Seeing CLOVERFIELD has put me in an unusual position: I'm a little wary of saying anything about it. That's partly because I felt such unabashed enthusiasm and emotion for it -- it made me feel a monster movie again the way I felt them as a very young child (something uncommon in my adult experience, to say the least) -- and partly because I know the party stuff at the beginning is going to seem twice as long the next time I see it.
I know it has its faults, but they're fairly minor when one considers how well it reflects its time and America's post-9/11 mind-set of confusion and powerlessness. Time may well prove it to be, as Steve Bissette has already pronounced on his MYRANT blog, the American counterbalance to Japan's trauma-purging GOJIRA. The way the Japanese characters of GOJIRA regard its monster with almost reverent awe, and the noble ways in which they accept death, respect their dead, and band together for reconstruction, are not found in CLOVERFIELD, which is more of a disorienting whirl of action and chaos and military might, in which the characters -- already technologically distanced from reality -- haven't the social or spiritual reservoirs to cope with such a catastrophe.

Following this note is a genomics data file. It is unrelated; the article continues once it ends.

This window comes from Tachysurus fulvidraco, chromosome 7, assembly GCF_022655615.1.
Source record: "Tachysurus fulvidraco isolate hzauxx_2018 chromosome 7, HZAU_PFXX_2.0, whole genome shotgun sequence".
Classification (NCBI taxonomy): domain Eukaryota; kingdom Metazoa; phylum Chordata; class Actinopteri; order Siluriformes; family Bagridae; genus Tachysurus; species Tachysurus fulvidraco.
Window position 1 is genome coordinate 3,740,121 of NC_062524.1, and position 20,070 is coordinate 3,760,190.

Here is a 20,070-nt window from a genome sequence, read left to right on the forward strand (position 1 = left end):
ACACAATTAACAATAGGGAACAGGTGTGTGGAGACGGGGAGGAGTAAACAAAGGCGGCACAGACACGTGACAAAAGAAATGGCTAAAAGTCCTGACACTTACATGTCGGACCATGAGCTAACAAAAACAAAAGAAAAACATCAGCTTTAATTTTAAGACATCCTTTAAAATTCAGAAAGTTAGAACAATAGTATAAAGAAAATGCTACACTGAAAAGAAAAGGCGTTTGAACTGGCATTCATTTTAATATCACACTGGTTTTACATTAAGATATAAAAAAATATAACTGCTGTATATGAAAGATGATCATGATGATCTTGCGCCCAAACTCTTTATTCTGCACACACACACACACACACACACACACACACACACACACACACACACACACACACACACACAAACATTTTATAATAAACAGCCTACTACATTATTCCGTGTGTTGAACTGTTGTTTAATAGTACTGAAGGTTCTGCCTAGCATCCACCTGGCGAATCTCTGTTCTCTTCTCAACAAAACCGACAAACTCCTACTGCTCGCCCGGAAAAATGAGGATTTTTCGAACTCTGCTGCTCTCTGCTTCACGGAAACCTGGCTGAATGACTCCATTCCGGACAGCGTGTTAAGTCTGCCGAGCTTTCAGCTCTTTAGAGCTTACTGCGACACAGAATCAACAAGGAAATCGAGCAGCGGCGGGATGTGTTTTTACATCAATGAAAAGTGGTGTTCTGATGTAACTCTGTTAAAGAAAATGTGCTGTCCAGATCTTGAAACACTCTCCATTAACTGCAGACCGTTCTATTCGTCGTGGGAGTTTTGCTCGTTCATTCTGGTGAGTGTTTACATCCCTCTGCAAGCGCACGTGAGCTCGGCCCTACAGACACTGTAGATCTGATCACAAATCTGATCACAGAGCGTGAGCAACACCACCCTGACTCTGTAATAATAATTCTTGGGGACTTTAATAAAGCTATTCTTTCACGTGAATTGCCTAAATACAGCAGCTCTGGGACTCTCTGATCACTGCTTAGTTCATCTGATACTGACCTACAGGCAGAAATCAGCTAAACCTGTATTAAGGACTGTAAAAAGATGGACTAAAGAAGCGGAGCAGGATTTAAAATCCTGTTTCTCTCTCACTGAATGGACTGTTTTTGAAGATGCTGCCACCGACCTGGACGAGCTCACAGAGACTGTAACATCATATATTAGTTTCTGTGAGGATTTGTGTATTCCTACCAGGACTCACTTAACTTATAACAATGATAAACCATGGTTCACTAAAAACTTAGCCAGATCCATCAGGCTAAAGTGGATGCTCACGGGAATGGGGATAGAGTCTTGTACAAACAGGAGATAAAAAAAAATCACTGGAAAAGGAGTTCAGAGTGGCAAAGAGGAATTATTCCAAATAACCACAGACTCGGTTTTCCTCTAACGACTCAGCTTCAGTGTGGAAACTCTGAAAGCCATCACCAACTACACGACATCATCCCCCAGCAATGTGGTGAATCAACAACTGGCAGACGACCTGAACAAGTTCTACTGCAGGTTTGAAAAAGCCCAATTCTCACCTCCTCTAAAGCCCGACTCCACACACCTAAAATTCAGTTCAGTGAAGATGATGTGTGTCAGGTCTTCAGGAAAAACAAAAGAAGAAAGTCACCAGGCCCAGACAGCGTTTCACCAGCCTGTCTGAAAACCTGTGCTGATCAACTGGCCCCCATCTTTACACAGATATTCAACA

I can't think of anything that the film borrows that it doesn't improve upon: the "found footage" origins and harrowing dropped camera realism of CANNIBAL HOLOCAUST, the grainy camcorded textures of THE BLAIR WITCH PROJECT, every storytelling trick that Brian DePalma has called into service between SNAKE EYES and REDACTED. And it succeeds at reinventing the giant monster movie in ways that the American GODZILLA didn't (with the same tools at its disposal -- it's the movie that used the dropped camcorder view of the monster's attack as a throwaway shot!), as well as incorporating 9/11 imagery in more visceral ways than Spielberg's WAR OF THE WORLDS or indeed the pre-9/11 INDEPENDENCE DAY. It's like the great idea that all of these movies had but failed to fully grasp, so archetypally perfect that one can easily imagine all the parodies to come. All the more reason to see it now, before its impact can be diminished.
In my heart of hearts, I have a creeping suspicion that CLOVERFIELD may be the most important horror movie (or horrifying movie) I've seen in a long time, maybe since THE EXORCIST or TAXI DRIVER or CANNIBAL HOLOCAUST, because it gave me the same apocalyptic feeling those films did when I first saw them -- a sense that movies, as I knew them, would never be the same again.